Minding Your Own Busy Mind

So. I have quite the busy mind. It’s a blessing and a curse. And I’m sure I have many readers who can relate. I have various different approaches to existing with this condition; some are less destructive than others. This is less my recommendations and more a sharing of my reality. User discretion is advised.

Of course there are ongoing broadly helpful things like nourishing food, hydrating, movement, rest, fresh air, sun, gratitude, inspiring company, calming surrounds, investing in your passions and aligning your reality to your ideals but sometimes the overwhelm still finds you and in those situations, I do the following…

Feel it.

I think this is probably the most effective process. Feelings are present for a reason. Lean into it as much as possible. Perhaps I will have an afternoon rolling around in bed. Maybe crying. Definitely cocooning into my blankets. Essentially constructing the safest possible space to feel the entire weight of the crushing world. This is obviously most ideal when you have somebody else to fulfil the adult role in your life.


This is like a meditative process of watching my thoughts as though they are a separate entity from me. So I am not my thoughts, I am an observer of my thoughts. My thoughts might be a rushing stream of terrifying rapids but I am safely on the bank looking on. And I just casually think about them as though I am studying them. Oh that is interesting, oh look that thought is floating past a lot. Sometimes this is a constructive process: I look for patterns, connecting threads, consider their origins by chasing them down the river. Sometimes this is like wearing a life jacket: a means to survive.


Just as some mail is junk and a lot of the internet is spam; some thoughts are really just not worth my time. When I do not want to think about something, I imagine myself closing its tab and clicking back into something more valuable; like videos of adorable cats. I have to admit sometimes they are persistent and keep popping back up but you just keep hitting that x button until it stops. Even just that visualisation can be very therapeutic.

Enable robot mode.

Sometimes you really do not have the ability to lean into the overwhelm you are feeling because you have other obligations to meet, in these moments I focus only on what is physically occurring in this very moment. I do not have a past, I do not have a future, I am just cleaning this plate. I am just washing my hair. I am just driving, just turning left, just turning right; no why, no what next, no where am I going, no what will be required of me when I get there. I am just doing one isolated task after another.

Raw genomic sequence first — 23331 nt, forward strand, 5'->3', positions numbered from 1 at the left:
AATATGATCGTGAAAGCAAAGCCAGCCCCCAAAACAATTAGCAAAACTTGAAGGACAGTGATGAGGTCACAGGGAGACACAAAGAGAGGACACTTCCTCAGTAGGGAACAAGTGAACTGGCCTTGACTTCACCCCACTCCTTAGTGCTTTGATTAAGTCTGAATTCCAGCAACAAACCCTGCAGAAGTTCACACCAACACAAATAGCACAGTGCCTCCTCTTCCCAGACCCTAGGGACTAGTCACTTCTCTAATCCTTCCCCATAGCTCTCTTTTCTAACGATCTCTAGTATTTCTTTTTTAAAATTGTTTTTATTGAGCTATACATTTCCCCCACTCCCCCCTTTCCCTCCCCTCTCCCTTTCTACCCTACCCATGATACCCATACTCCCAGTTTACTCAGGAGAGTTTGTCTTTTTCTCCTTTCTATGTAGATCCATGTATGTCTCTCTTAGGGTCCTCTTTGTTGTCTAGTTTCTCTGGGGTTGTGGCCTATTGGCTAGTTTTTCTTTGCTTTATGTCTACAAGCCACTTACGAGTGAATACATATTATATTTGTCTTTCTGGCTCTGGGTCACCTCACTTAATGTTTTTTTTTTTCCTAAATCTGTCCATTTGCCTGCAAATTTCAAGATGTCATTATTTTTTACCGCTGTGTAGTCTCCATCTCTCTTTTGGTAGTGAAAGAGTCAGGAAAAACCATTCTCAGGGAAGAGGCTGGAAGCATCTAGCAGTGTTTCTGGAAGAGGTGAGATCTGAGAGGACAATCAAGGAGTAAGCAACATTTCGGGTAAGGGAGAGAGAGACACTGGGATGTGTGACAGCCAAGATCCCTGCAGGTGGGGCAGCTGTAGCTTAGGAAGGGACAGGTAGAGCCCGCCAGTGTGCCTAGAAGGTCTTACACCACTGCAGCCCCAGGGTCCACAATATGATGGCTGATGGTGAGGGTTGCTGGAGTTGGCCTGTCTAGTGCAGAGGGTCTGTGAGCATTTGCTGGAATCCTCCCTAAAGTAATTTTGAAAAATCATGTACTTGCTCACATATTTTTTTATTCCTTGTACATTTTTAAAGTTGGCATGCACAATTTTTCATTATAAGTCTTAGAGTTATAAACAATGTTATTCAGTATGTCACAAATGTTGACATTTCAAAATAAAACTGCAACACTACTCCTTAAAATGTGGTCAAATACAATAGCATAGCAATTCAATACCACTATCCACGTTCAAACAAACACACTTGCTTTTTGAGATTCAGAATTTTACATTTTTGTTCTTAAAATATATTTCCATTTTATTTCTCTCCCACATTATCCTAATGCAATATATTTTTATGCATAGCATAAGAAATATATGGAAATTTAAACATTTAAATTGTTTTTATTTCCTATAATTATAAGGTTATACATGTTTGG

Sometimes you really do just have to turn it off and on again or in the case of humans; sleep. Let your subconscious process things for a while, sleep is the ultimate autopilot where you are at no risk of doing harm to your reality. Another bonus is that thoughts are far easier to tackle when you are well rested so even if they return upon waking, you should be in a better position to handle them.

None of the above.

This choice usually will result in a blue screen situation also known as a panic attack. It is similar to a manual reboot but non-consensual and you feel like you’re in the active process of death. I strongly do not recommend this option. If you are having a panic attack, I find it reassuring to remember that adrenalin will eventually be processed by your body; you just need to wait out that occurring, which for me is generally around 20minutes. Watch a low investment show, listen to music, concentrate on the sensory input around you, talk to someone or do a combination of them all and your body will in time reset itself.

And that’s a window into my process. Do you have some other suggestions?

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  1. I do not have nearly the insight or wisdom to share how I do or don’t manage panic and overwhelm which used to be the only way I knew to be. I have learned to revere the parts of myself mentally, emotionally, spiritually only through the 12 steps, I, was introduced to tolls and principles that taught me about developing boundaries and self care. Deep sigh. Immense gratitude of your words and the voice of who you are, which peaks so clearly and directly to my spirit. Thank you!

    1. Oh I’m so glad my words could resonate. I too find that I have become more appreciative of my mind, difficulties and all and that is a relief. I’ve shifted from trying to change it, to trying to be with it.

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